Actors never tire of playing Chekhov. The good doctor’s characters feel so deeply and passionately and have such vital inner lives that they cannot fail to sweep away the actor and the audience if the company has sufficient talent and training to understand what they are about.
Clearly, the artists associated with the Utopia Theatre Project are more than sufficiently equipped to take on the master, and this production of Chekhov’s “Three Sisters” casts the kind of gentle bittersweet glow over the hearts of all participants for which Chekhov is famous.
For those unfamiliar with the story, the three orphaned and charming Pozorova sisters live on a country estate with their brother, leading simple lives and longing to return to their beloved Moscow as they find country life somewhat stifling, although they are pleased to keep their home open as a salon for the many soldiers stationed in their town who view the Pozorova home as an oasis of good taste and culture. In spite of the simplicity of their circumstances, Chekhov’s writing reveals the great depths of passionate feeling that lies beneath the placid surface of their daily lives, symbolized by their shared dream of Moscow. As the play unfolds slowly over a three year period, it becomes gradually all-too-obvious that their dreams will remain unrealized, and they will be forced to compromise with the stifling limitations imposed upon them, made all the more certain by their brothers’ squandering of the family fortune on gambling debts.
Sad as these circumstances are, they nevertheless persevere and live as well as they can, beautiful flowers blossoming amidst a field of weeds.
From such simplicity, carefully observed, Chekhov uncovers profound emotional depths, provided the actors have the instruments with which to play his music.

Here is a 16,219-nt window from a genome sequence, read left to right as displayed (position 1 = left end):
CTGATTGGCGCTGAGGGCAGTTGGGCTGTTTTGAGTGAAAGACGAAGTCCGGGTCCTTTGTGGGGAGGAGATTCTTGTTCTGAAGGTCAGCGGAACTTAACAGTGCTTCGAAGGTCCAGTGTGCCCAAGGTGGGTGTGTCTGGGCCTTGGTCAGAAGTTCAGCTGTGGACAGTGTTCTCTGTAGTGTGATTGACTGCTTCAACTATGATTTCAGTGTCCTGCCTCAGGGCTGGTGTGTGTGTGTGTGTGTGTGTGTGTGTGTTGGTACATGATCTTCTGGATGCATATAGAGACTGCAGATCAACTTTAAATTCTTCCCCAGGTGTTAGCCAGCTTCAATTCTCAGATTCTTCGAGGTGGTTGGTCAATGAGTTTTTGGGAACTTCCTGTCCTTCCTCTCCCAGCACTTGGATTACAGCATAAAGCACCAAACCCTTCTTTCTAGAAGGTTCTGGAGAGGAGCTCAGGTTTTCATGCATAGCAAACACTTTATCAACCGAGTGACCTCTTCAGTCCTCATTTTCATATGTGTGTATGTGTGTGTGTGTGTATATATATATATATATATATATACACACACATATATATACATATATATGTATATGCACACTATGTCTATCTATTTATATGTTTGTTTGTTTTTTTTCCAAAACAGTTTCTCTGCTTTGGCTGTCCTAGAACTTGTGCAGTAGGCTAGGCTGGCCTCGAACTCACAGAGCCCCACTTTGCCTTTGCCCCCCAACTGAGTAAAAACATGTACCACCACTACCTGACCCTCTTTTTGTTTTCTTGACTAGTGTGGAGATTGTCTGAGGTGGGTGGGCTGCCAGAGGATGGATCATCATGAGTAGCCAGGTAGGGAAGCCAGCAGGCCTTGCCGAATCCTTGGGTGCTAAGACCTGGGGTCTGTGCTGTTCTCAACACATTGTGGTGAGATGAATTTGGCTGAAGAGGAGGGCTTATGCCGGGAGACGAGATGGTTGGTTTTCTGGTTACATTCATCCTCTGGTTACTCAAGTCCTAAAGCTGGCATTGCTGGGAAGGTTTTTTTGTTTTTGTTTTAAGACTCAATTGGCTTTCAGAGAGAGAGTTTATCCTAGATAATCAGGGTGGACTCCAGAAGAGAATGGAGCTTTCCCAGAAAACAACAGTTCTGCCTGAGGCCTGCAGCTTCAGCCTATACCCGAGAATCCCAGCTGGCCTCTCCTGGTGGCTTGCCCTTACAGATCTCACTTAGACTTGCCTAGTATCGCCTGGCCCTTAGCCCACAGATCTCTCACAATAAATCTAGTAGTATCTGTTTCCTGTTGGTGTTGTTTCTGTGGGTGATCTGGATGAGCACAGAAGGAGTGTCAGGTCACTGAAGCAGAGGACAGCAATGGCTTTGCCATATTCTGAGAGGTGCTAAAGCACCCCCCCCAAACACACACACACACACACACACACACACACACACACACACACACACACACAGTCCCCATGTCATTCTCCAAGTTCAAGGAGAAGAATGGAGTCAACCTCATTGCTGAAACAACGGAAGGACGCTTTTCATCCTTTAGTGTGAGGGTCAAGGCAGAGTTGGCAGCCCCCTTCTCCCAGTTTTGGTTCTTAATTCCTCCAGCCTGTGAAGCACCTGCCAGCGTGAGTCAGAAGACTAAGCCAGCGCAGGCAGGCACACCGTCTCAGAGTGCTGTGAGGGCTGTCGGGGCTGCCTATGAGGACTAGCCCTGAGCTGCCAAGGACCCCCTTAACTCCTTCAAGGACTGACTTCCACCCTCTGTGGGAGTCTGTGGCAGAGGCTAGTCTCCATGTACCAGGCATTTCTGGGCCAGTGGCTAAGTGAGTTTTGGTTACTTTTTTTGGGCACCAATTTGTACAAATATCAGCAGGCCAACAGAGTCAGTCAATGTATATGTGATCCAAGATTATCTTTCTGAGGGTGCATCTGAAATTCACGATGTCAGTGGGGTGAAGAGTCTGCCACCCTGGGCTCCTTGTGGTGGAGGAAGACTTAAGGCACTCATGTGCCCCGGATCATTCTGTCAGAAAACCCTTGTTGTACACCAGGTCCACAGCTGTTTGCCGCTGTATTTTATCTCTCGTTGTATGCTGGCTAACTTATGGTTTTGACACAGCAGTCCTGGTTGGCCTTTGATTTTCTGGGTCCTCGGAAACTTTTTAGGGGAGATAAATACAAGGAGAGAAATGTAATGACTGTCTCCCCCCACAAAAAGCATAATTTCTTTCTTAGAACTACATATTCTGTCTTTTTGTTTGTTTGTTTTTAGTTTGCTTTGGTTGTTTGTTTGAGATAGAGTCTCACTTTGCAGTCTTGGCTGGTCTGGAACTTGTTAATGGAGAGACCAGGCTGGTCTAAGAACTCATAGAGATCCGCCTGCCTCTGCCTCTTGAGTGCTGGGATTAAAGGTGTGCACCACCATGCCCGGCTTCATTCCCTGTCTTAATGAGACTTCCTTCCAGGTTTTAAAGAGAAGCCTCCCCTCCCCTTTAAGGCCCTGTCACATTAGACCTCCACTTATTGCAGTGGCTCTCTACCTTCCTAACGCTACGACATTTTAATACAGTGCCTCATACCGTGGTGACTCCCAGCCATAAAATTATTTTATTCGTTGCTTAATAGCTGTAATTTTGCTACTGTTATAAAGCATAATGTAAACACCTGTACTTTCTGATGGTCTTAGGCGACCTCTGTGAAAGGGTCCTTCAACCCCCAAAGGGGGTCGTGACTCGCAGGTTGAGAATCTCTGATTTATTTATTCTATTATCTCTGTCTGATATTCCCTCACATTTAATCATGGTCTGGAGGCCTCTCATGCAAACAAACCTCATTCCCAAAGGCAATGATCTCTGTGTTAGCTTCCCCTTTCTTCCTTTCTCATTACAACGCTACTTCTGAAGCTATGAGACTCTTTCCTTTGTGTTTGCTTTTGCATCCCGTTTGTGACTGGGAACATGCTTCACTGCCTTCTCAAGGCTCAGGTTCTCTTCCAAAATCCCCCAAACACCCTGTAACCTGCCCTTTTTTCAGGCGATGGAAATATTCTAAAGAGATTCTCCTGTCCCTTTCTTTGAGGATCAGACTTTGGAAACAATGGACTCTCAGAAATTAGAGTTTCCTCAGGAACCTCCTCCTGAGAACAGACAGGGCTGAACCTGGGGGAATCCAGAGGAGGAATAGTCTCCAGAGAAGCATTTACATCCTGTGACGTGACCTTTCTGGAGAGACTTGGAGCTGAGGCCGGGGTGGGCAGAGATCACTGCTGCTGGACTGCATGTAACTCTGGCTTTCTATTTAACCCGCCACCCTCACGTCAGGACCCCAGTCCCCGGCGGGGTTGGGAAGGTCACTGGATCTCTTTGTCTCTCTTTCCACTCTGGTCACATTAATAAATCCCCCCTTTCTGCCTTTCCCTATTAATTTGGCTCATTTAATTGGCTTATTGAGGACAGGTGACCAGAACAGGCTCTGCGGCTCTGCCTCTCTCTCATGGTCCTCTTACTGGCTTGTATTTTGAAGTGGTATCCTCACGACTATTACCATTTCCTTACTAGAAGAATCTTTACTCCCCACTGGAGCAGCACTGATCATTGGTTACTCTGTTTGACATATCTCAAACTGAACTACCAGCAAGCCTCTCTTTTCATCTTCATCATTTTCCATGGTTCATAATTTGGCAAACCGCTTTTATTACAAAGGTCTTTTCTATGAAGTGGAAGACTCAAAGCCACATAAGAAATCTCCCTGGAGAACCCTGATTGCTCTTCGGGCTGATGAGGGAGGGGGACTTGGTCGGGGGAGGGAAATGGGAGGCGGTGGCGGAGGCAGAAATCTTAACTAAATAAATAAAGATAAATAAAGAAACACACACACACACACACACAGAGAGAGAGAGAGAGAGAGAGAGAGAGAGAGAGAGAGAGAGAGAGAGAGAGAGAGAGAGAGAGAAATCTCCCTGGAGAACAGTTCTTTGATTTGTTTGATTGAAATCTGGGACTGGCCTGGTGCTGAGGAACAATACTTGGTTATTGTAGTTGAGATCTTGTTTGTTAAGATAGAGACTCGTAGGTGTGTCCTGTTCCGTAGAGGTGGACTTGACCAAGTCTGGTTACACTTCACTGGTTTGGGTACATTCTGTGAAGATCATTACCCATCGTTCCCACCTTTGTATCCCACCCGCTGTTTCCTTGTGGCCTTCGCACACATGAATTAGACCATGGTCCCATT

Utopia Theatre Project does a fine, straightforward job with this material. In spite of some original variations in staging (notably, on several occasions, the actors are so moved beyond words that some of the scenes are played as semi-danced sequences), this is not experimental Chekhov by any means, and that is all for the good. Chekhov usually works best taken on his own terms. The most unusual aspect of this production is the setting. The Bindery is not a theatre at all, but a cozy bookstore, furnished very much like a living room, with a bar in the corner. It works well as the Pozorova salon, with the audience seated amongst the actors as if we, too, were guests in the sisters’ lovely parlor.
As the three sisters, Marcia Aguilar (Olga), Anne Yumi Kobori (Masha), and Ella Ruth Francis (Irina) offer lovely, classically styled performances played with authenticity and deep feeling. The addition of choreography by Anne Kobori and Ella Ruth Francis never distracts but enriches. As their sister-in-law, the usurping Natasha, LeighAnn Cannon acquits herself well.
The various male characters who circle about the sisters are well-played by the excellent company, with a particularly standout performance by Gabriel Ross as Masha’s schoolmaster husband, who maintains his dignity with humor and kindness in the face of multiple disappointments and betrayals. Ross is an actor whose talent and ability seem to deepen with every role, and this is one of his most accomplished.
At the performance I attended, the Bindery’s events manager, non-actor Evan Karp, was effective in the role of a ubiquitous household servant, stagehand, and bartender, interacting with actors and audience with impressively natural nonchalance.
Lovers of Chekhov will be awfully glad to see this production. It’s a goodie.
“Three Sisters” continues at The Bindery through March 8. For further information, click here.
Rating: ***1/2 (For an explanation of TheatreStorm’s rating scale, click here.)
“Three Sisters” by Anton Chekhov. Produced by Utopia Theatre Project. Director: Angie Higgins. Script Adaptation: Ella Ruth Francis. Choreography: Ella Ruth Francis, Anne Yumi Kobori. Bindery Events Manager: Evan Karp.
Irina: Ella Ruth Francis. Masha: Anne Yumi Kobori. Olga: Marcia Aguilar. Andrey: Eduardo Esqueda. Natasha: LeighAnn Cannon. Kulygin: Gabriel Ross. Vershinin: Bezachin Jifar. Tuzenbach: Kyle Dayrit. Solyony: Bobby Kiner. Chebutykin: Ron Talbot. Fedotik: Jacob Henrie-Naffaa. Anfisa: Marsha van Broek.